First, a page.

Free ribosomes and the endoplasmic reticulum (ER) are two of the most active machines in the body since they are responsible for protein synthesis and membrane synthesis, respectively. In addition to a well-developed nuclear envelope, the Golgi apparatus is present.

Microtubules and neurofibrils network throughout the soma, and mitochondria are found throughout the cell in various locations. One of the most important parts of the soma is the cell nucleus. The majority of neurons' RNA comes from the nucleus. Most proteins are made from messenger RNAs (mRNAs) that stay close to the cell nucleus.

This complicates the delivery of fresh proteins to axon terminals that might be located a meter or more from the cell's core. Protein-filled vesicles are shuttled from the axon's soma to its synapses by microtubule-associated motor proteins. Molecules moving to and from the soma help keep the cell functioning normally.

The neuronal cell body has a specific region called the axon hillock from which the axon extends. Nissl granules (ribosomes wrapped with RER) and polyribosomes abound in this area, indicating a high rate of protein synthesis. The axon hillock is where materials are prepared for transport to the axon or returned to the soma.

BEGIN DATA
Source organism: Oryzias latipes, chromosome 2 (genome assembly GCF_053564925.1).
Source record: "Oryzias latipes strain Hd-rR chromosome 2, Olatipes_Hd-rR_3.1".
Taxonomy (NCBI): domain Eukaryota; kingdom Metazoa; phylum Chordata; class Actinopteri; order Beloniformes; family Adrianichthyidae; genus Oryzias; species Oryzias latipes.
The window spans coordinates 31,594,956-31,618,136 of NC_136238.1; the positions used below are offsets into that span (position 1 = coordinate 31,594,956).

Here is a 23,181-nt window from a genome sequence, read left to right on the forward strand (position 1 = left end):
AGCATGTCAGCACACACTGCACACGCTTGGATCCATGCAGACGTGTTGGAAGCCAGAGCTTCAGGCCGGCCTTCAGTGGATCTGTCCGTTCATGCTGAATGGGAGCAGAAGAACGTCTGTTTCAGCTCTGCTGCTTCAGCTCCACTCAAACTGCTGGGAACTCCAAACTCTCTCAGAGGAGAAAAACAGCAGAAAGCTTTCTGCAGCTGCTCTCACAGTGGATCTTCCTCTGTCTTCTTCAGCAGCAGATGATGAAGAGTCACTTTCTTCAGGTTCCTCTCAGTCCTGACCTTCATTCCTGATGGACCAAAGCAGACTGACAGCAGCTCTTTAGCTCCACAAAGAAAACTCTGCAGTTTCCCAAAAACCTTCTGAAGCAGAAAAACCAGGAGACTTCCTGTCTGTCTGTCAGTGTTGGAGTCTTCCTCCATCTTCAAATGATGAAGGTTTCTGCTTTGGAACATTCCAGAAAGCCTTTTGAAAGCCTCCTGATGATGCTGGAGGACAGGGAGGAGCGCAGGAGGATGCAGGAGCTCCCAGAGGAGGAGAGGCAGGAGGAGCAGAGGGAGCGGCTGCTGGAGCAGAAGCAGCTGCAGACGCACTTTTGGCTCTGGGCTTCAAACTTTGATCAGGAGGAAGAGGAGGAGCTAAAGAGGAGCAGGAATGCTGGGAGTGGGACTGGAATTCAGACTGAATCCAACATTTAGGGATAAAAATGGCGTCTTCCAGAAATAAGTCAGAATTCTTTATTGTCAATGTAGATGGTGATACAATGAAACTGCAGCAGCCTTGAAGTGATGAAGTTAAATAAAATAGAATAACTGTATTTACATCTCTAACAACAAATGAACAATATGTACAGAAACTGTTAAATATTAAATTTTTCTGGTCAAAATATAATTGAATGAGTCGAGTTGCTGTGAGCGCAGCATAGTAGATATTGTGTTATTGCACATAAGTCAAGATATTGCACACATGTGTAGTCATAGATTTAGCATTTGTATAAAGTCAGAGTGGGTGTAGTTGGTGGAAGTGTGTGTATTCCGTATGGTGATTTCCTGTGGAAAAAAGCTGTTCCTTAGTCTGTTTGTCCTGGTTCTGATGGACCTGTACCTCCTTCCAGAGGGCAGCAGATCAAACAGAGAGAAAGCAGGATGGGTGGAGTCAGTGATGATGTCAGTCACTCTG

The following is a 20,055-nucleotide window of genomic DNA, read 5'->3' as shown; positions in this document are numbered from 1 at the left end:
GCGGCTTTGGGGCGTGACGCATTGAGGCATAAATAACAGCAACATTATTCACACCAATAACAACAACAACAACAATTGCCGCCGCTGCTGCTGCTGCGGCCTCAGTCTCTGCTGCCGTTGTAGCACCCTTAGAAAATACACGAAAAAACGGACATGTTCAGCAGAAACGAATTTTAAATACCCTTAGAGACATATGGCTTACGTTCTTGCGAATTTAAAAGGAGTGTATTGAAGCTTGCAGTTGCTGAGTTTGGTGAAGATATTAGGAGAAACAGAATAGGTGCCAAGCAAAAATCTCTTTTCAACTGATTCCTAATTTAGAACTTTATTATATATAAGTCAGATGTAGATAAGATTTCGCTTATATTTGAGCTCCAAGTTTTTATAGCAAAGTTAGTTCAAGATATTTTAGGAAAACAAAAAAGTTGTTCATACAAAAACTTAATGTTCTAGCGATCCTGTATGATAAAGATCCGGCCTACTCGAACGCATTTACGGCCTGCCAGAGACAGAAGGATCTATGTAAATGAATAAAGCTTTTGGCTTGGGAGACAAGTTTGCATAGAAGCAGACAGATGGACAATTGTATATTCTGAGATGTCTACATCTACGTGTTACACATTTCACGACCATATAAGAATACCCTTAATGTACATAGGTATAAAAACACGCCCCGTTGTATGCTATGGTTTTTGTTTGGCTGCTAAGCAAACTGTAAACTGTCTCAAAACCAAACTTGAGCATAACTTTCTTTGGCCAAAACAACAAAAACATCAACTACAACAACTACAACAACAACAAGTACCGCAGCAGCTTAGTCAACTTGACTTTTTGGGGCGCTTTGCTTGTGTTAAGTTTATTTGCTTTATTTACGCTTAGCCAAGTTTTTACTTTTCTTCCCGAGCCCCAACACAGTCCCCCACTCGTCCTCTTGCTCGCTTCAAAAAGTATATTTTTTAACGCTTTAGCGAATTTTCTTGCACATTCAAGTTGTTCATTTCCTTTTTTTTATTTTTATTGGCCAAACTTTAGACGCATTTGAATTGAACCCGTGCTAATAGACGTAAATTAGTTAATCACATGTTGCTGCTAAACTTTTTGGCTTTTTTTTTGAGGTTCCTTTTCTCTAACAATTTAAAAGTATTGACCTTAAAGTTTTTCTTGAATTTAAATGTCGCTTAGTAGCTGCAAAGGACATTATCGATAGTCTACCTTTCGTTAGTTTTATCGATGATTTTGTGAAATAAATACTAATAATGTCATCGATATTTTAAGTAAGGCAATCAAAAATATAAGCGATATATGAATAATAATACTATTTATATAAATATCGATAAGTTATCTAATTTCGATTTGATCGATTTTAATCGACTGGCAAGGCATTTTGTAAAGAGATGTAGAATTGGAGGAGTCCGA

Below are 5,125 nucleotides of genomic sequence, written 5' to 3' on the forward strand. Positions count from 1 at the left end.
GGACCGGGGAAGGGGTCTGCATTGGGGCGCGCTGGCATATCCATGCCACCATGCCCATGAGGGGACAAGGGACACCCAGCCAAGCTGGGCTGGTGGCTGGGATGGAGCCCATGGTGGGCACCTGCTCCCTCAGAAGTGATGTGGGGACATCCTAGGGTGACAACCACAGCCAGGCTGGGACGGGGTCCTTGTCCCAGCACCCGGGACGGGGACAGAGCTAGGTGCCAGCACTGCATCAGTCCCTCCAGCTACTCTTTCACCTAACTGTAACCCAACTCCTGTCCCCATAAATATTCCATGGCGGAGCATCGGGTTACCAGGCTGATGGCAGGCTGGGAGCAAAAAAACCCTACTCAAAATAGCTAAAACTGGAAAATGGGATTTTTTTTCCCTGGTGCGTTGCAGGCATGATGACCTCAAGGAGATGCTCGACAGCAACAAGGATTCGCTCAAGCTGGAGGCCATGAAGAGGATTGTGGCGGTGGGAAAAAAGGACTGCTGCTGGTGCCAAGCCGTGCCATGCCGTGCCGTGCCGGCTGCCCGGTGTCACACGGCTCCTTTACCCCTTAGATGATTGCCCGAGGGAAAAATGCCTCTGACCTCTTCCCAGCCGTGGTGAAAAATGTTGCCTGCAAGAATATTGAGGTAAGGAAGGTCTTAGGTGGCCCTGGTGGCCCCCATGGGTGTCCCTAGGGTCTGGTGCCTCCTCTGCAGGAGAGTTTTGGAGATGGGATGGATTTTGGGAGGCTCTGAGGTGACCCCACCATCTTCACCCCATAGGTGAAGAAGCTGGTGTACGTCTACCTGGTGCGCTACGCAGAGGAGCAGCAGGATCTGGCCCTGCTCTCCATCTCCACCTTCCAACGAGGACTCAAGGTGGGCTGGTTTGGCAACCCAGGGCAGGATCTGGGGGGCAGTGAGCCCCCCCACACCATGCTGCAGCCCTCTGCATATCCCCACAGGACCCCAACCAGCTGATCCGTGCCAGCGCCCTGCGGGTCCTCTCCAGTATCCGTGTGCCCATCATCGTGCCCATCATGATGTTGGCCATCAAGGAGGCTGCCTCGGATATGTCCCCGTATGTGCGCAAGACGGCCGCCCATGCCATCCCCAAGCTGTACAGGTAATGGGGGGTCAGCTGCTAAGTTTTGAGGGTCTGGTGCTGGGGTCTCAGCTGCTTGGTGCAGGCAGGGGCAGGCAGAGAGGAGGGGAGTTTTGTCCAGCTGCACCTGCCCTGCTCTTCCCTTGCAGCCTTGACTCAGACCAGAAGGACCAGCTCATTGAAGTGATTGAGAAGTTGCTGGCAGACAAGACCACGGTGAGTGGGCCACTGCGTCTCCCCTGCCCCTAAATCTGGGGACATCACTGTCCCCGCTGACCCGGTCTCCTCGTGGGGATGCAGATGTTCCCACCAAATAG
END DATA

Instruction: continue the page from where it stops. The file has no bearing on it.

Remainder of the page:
These materials include the axon's cytoskeleton components, mitochondria, and other organelles. Since the axon hillock is often the location of action potential initiation, it also features a specific plasma membrane containing several voltage-gated ion channels.

Some sensory neurons only make it through their day because their axon terminals make touch with survival factor providers that keep them from being apoptotic. Neurotrophic factors, such as substances like nerve growth factor, play a crucial role in cell survival.

When nerve growth factor (NGF) binds to receptors in axon terminals, a signal is generated and must send that to the nucleus. One accepted hypothesis proposes that NGF receptors are retractable from the surface of axon terminals, and such endocytosis vesicles are carried up the axon to provide survival signals to the soma.

Most neuron cell bodies in vertebrates are encased in the body's central nervous system, which is shielded by the skull and spinal column. Nuclei refer to somatic cell clusters in the central nervous system (CNS), whereas ganglia describe similar structures along the nerves of the peripheral nervous system (PNS).

The Major Parts Of A Soma Neuron

A neuron's nucleus, cytoplasm, and cytosolic organelles are all found in its central section, known variously as the soma, perikaryon, or cell body. The four major parts of a neuron are the soma, dendrites, axon, and presynaptic terminals. The axon and dendrites are extensions of the neuronal body.